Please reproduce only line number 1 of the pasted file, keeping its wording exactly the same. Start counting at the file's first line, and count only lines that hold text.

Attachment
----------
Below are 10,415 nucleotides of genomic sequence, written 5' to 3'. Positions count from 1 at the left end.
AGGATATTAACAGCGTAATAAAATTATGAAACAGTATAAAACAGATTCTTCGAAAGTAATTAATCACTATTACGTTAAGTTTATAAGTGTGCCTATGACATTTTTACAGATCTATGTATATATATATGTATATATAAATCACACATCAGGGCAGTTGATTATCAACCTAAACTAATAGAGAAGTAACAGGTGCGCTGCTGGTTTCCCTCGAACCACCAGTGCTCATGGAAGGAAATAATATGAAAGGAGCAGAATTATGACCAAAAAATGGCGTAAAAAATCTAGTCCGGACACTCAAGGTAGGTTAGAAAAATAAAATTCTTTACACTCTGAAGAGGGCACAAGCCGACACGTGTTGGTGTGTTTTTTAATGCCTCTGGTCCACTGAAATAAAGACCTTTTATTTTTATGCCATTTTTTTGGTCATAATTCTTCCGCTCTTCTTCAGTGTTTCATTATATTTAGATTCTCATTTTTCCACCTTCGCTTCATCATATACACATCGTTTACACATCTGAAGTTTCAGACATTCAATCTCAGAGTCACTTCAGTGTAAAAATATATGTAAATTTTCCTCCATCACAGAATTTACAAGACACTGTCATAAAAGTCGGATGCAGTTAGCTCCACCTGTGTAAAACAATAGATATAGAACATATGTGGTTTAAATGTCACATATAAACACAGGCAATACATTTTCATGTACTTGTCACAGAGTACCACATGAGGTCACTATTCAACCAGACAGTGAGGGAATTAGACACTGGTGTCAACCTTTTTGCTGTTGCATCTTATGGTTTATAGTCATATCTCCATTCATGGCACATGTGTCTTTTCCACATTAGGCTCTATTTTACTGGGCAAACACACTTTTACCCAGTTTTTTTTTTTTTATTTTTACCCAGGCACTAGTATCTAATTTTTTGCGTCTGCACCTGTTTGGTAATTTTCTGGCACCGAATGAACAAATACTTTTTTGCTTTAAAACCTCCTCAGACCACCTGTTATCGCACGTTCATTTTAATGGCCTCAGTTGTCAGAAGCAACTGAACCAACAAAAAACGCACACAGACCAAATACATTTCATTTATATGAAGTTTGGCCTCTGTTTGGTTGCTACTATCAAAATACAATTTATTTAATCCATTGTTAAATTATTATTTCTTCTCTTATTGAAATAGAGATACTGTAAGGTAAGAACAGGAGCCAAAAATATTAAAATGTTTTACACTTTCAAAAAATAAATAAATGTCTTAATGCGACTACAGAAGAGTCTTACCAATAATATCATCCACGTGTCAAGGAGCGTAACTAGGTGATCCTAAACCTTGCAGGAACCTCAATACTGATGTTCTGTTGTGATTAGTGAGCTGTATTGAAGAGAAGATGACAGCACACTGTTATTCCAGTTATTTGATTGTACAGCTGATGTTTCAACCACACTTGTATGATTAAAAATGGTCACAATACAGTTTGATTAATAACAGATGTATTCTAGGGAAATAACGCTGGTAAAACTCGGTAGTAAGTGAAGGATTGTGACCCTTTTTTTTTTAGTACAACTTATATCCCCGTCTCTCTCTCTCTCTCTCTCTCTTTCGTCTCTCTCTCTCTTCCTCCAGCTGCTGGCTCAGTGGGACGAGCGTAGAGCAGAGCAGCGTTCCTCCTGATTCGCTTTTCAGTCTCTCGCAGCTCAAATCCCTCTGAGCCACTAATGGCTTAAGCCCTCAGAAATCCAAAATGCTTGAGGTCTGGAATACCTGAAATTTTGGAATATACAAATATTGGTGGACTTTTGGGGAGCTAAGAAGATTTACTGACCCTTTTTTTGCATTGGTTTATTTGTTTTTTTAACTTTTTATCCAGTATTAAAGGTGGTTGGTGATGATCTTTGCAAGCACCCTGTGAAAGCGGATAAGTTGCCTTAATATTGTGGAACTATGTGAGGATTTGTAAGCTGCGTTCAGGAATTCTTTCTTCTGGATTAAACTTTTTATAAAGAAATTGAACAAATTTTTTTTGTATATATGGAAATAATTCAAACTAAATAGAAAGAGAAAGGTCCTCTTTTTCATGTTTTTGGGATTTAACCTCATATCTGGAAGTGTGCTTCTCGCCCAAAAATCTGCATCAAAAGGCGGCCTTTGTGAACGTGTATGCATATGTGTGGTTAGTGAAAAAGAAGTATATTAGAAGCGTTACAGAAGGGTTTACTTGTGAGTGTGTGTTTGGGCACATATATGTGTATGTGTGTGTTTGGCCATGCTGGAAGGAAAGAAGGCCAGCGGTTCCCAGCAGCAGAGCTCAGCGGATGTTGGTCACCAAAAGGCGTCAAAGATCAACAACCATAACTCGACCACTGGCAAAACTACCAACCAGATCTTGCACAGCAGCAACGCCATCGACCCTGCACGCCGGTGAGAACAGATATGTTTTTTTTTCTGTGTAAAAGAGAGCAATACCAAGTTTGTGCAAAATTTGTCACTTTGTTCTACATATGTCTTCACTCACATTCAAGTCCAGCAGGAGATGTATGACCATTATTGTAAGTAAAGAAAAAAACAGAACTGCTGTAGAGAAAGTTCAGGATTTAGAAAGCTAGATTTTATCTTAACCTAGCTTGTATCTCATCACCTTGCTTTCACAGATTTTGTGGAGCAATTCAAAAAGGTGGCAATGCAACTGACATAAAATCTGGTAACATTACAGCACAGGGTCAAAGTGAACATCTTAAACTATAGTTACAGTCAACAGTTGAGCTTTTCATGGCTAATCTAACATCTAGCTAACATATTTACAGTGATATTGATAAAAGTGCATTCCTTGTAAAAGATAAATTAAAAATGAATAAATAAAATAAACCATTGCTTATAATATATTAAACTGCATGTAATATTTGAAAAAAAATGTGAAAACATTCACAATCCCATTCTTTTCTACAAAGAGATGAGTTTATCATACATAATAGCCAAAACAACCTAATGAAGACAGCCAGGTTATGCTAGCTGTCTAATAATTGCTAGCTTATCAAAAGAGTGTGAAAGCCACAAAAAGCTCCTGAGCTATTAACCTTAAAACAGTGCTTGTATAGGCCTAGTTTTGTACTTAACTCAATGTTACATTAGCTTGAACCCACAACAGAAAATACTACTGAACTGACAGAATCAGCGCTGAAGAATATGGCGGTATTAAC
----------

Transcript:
Below are 10,415 nucleotides of genomic sequence, written 5' to 3'. Positions count from 1 at the left end.